What To Do When Siblings Disagree on Care for Aging Parents
Family can be a source of great joy and fulfilling relationships packed with love and care. They can also be ripe with dysfunction, full of buried hurt feelings and anger. These hurt feelings and unresolved conflicts can quickly surface in times of stress. One of the most trying situations where this happens is when mom and dad are aging and their health starts to fail. It can start slow with just some help needed around the house. It gradually gets more time-intensive as they need assistance getting to doctor appointments and such. Then, maybe something happens, like a fall, and now the family needs to come together to plan for who is going to do what. The emotions felt by the adult children are hard enough without mixing in any resentments or long-standing disputes among siblings. How do adult children come together to support their aging parents without letting their differences get in the way?
Planning Ahead Is Ideal
The way it works in most families is that one adult child assumes most of the responsibility for ensuring mom or dad is well cared for while other siblings play a supporting role or no role at all. Any existing sibling rivalry can be rekindled because of the inherent power dynamics at play. Resentments can spill over, and disputes and misunderstandings are more likely to occur when, as is often the case, a plan of care has not been created. Whether done as a result of the primary adult child’s suggestion or upon the initiative of mom or dad, it is important to do as much planning and talking as possible about a parent’s future care needs before events force families into action. The more open, honest communication about what to do when mom or dad needs help, the better. Ideally, the parent initiates an advanced directive care plan in writing, so adult children or other responsible family members need only follow it to the best of their abilities. But that kind of foresight is the exception, not the rule.
If the parent doesn’t have a formal plan in place or hasn’t even verbally indicated their wishes in the event they need care, then an adult child should convene a family meeting. Working out the details ahead of time is the preferred way to go. If the parent can articulate their own care wishes, that should guide the process.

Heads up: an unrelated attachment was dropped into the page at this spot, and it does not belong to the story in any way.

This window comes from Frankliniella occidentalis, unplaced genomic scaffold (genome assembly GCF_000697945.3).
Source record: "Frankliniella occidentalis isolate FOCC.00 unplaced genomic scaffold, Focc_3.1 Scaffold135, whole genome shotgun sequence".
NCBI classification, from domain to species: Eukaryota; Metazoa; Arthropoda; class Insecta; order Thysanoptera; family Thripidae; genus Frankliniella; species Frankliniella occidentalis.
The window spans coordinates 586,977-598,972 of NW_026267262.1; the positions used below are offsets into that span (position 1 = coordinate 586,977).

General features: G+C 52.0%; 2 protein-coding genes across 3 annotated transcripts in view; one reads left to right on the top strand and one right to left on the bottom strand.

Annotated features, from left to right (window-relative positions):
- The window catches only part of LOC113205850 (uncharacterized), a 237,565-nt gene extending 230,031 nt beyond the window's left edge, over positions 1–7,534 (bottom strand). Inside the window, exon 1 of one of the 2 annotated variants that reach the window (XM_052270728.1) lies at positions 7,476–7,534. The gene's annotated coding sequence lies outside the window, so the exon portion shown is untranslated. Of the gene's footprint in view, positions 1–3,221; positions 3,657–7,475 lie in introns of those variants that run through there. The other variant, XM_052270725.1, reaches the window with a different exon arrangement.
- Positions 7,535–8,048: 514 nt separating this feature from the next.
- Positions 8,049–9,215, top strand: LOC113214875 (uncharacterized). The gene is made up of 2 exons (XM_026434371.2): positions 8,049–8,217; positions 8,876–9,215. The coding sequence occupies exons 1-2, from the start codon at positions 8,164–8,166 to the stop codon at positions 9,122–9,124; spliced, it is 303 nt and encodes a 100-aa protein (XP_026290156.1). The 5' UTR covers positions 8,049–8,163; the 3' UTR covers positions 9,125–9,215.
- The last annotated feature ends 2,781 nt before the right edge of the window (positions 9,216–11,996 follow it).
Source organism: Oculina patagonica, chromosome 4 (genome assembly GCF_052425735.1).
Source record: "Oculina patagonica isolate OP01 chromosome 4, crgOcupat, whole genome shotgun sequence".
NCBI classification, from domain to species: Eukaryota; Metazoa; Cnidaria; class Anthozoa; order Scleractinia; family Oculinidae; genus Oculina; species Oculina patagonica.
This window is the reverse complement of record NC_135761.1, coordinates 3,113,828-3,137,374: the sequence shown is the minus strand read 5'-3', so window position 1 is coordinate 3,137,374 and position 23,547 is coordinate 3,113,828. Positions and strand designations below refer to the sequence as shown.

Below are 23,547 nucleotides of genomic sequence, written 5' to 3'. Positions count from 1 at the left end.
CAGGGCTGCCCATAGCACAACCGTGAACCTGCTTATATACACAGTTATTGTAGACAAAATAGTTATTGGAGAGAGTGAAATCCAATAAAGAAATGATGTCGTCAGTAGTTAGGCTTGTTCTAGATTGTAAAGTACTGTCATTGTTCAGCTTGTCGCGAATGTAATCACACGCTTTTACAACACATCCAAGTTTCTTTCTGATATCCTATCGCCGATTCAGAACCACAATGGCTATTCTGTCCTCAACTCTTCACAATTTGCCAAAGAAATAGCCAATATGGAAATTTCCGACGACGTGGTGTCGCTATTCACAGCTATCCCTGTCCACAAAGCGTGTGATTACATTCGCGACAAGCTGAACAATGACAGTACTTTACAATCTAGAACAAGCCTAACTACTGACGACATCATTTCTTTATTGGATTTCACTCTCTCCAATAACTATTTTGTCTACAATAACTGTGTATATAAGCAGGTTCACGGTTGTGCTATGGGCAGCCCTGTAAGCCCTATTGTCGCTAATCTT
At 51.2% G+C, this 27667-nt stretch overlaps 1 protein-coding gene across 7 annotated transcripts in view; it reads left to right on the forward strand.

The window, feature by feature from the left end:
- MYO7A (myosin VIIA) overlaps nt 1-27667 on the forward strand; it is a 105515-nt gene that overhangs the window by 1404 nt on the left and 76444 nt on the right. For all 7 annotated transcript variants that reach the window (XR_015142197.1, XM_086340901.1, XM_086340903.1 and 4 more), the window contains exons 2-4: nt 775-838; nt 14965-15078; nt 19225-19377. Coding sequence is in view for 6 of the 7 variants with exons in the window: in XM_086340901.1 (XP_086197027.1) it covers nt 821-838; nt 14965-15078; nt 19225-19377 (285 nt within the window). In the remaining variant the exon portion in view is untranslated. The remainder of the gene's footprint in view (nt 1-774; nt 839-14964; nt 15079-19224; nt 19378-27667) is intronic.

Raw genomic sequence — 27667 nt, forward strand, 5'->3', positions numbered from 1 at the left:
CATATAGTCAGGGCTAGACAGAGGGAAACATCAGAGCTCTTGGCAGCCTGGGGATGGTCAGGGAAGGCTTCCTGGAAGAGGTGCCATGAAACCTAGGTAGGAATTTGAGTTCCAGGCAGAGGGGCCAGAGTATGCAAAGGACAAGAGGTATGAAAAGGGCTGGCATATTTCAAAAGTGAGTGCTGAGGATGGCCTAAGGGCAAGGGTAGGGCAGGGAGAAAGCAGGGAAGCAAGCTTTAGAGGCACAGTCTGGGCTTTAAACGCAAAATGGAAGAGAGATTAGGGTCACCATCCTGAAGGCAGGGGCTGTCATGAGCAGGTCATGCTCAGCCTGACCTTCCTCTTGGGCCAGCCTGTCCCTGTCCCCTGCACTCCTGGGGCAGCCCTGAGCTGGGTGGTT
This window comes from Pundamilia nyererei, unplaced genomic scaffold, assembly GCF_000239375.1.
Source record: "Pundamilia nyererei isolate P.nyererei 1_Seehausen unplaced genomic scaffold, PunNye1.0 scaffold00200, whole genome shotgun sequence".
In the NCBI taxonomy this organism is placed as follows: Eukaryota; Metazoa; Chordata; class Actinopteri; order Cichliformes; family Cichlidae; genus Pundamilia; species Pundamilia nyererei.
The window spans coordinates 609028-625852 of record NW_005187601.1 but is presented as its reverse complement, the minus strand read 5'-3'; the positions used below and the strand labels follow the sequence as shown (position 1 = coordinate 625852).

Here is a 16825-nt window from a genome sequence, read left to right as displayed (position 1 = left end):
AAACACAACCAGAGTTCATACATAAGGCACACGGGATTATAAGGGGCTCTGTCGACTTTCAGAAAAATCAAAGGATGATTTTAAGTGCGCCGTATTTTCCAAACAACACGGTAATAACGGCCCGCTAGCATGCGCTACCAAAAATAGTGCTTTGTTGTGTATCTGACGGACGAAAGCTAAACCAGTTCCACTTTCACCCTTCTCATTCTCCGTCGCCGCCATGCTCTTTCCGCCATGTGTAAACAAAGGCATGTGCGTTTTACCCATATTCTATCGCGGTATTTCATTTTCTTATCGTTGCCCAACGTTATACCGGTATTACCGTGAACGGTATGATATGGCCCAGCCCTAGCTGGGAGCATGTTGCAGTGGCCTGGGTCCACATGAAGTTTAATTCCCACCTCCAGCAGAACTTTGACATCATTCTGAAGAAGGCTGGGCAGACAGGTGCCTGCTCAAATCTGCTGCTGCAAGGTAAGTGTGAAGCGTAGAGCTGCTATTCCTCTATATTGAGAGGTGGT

Decisions, Decisions, Decisions
Deciding on in-home care or facility care is usually one of the first decisions. If the in-home care route is chosen, who will help? Will it be an adult child or other family member, friends, or professional home health aides who ensure the parent’s well-being? Perhaps it will be a combination of both. If a senior living facility is the preference, the level of care needed and costs will need to be explored, as well as which particular facility is the best fit for the situation.
Planning for the future also needs to be addressed. How will future medical, financial and care decisions be made? Reaching a consensus on any of these decisions may prove contentious if siblings cannot put their feelings aside for the good of the parent and the best outcome. All of this can be overwhelming, which is why experts say families might want to bring in outside help. Experts recommend that families consider using a third party if they cannot work things out among themselves.
Who Can Help?